"No pilot group is going to put up with this. No amount of money can sustain a carrier which creates this level of discord," he wrote.

Delta said it will try to reach a combined pilot agreement, including resolving the seniority question, before the merger closes.

"It takes two to fight," said Lee Moak, head of Delta's pilots union. "We don't see a fight here. We see a cooperative relationship with the Northwest pilots to bring everybody to parity as soon as possible."

Northwest didn't even consult with the union that represents its baggage handlers, ramp workers and ticket agents, said Joseph Tiberi, a spokesman for the International Association of Machinists and Aerospace Workers.

"If the airline wanted the support of their employees they should have brought us in and discussed it with us earlier," he said.

The deal includes some details that should help build political support. The airlines said they would close none of their hubs, though Northwest's Memphis, Tenn., operation and Delta's Cincinnati hub were thought to be vulnerable. And they said they would try to limit job cuts. The two airlines employ more than 80,000 people.

"They're facing a bit of a delicate balancing act there, because in order to build labor and political support for the deal they would not want to have any layoffs or close or shrink hubs," said Standard & Poor's analyst Philip Baggaley. "On the other hand almost everyone agrees that one of the few ways that U.S. airlines can return to profitability would be to reduce the amount of capacity" in the U.S. market.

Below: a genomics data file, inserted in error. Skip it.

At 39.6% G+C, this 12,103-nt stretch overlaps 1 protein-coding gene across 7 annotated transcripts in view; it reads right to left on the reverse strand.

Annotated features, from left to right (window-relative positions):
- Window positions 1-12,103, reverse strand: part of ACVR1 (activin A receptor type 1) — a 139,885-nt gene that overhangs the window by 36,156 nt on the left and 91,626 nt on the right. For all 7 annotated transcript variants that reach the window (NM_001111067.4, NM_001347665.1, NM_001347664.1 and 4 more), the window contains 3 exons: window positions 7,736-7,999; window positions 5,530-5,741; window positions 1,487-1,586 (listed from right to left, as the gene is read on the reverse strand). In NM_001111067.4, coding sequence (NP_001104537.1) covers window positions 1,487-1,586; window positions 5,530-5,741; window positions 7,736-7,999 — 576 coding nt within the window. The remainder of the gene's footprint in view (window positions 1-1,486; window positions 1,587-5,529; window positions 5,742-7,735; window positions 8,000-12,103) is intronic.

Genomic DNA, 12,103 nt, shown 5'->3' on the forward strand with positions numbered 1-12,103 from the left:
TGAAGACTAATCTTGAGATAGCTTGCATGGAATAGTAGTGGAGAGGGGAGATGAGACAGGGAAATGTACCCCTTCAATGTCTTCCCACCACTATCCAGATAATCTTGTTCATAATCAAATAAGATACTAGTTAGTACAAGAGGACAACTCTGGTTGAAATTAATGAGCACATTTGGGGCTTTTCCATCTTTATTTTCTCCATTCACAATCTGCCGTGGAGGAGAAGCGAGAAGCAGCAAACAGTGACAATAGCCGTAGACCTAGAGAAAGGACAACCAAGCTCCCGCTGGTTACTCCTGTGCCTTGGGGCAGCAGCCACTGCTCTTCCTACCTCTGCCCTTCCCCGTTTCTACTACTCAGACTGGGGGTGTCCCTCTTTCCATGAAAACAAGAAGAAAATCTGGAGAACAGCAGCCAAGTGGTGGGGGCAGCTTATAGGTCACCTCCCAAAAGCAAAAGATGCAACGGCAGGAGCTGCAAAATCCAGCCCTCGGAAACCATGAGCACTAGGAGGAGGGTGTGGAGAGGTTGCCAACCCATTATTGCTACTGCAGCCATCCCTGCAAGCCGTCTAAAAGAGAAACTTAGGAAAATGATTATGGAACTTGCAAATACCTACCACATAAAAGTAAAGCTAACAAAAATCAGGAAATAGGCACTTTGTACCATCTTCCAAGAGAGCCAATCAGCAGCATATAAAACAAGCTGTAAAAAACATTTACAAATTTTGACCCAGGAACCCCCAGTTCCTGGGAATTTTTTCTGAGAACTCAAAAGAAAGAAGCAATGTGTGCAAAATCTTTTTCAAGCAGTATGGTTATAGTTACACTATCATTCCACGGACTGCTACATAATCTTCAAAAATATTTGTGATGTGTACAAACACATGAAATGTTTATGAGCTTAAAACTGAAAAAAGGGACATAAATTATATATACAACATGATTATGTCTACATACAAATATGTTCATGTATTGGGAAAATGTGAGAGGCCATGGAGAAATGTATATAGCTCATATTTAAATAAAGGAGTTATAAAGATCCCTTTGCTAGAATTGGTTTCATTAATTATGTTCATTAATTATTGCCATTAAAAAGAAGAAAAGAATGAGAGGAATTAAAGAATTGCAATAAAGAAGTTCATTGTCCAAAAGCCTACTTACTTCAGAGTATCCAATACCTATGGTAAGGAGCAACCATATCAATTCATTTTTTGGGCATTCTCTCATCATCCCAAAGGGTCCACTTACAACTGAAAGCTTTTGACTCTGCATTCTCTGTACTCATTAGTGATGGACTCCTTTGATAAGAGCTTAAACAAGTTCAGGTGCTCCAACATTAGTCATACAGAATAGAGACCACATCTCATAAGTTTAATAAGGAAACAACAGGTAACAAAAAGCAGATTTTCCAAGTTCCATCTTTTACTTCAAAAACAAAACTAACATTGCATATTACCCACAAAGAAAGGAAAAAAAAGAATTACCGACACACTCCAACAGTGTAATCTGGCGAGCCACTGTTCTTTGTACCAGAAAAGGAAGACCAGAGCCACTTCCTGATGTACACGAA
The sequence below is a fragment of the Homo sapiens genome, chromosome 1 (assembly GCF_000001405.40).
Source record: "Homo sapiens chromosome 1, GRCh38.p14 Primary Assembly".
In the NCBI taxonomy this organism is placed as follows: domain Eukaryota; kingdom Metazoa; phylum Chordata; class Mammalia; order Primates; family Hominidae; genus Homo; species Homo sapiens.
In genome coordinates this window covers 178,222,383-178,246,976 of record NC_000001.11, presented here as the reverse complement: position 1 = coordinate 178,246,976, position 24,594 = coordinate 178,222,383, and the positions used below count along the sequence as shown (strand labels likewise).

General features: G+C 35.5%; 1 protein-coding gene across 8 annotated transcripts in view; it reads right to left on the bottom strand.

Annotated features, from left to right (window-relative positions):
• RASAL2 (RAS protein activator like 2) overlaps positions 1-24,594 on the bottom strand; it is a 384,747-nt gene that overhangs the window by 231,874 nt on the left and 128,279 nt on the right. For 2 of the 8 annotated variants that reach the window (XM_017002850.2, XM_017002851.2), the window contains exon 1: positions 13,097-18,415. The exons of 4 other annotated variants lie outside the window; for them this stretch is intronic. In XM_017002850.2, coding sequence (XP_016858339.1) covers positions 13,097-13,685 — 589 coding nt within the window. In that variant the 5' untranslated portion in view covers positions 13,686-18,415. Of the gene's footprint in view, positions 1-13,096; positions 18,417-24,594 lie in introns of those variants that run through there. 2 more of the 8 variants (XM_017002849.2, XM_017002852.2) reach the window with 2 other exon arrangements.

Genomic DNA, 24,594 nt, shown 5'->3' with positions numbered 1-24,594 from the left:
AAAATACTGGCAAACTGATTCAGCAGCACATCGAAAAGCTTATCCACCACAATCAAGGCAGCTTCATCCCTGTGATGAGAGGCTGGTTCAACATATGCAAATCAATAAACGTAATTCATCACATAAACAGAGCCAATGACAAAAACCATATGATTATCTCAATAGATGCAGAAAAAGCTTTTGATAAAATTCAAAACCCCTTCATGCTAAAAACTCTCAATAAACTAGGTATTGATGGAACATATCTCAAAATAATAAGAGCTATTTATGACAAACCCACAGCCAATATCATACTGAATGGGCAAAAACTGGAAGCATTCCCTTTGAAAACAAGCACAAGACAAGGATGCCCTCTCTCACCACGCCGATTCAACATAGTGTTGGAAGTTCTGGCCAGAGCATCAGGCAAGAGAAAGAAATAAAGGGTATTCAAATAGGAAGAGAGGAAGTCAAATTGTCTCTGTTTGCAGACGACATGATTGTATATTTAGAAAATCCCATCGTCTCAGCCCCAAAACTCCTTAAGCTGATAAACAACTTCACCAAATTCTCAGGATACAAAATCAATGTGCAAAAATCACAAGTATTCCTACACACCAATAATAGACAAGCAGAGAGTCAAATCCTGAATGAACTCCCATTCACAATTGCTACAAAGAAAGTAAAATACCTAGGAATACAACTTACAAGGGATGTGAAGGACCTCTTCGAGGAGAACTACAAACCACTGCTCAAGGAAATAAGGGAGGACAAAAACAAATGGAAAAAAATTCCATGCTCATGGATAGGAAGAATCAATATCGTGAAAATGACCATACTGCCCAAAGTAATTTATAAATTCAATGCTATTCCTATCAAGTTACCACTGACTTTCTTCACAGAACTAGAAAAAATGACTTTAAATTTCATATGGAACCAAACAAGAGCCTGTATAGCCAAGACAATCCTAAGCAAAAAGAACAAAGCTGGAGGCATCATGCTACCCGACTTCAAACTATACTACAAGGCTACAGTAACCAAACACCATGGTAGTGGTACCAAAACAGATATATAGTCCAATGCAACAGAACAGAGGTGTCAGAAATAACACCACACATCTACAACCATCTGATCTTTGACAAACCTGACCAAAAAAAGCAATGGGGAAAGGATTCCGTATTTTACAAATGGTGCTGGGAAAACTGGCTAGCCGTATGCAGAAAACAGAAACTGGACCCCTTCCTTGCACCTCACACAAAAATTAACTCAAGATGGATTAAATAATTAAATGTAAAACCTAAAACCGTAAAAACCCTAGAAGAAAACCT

The transaction calls for Northwest shareholders to get 1.25 Delta shares for each Northwest share. U.S.-based non-pilot employees of both companies are in line for a 4 percent equity stake.

Shareholders at both carriers must approve the deal.

The agreement comes after several months of discussions between Delta and Northwest and at one time between Delta and Chicago-based UAL Corp.'s United Airlines. Analysts believe a Delta-Northwest combination will stand up better to regulatory scrutiny because the two carriers have less overlap.

A combined Delta-Northwest would have combined annual revenue of $31.7 billion, vaulting it ahead of Fort Worth, Texas-based AMR Corp.'s American Airlines for the top spot in the U.S. It would be the biggest carrier the world in terms of traffic, before any capacity cuts and divestitures that might be required by antitrust regulators.

Both Delta and Northwest emerged from bankruptcy last spring as leaner carriers, after shedding billions in costs. Years of mounting losses had forced them to file for bankruptcy protection in 2005. While both are losing money again, they are in better shape than the four much-smaller airlines that have filed for bankruptcy or gone out of business in recent weeks.

Many analysts predicted an eventual Delta-Northwest tie-up after Anderson, a former Northwest CEO, was named last August to the same post at Delta.

Anderson immediately sought to quiet those suggestions, saying the day his appointment was announced that "he was not coming in as CEO to facilitate a merger with Northwest."

Eight months later, that's what Anderson is doing, and many analysts believe he didn't have a choice amid plummeting airline market values and soaring fuel prices.

Associated Press Writer Brian Bakst in St. Paul, Minn., contributed to this report.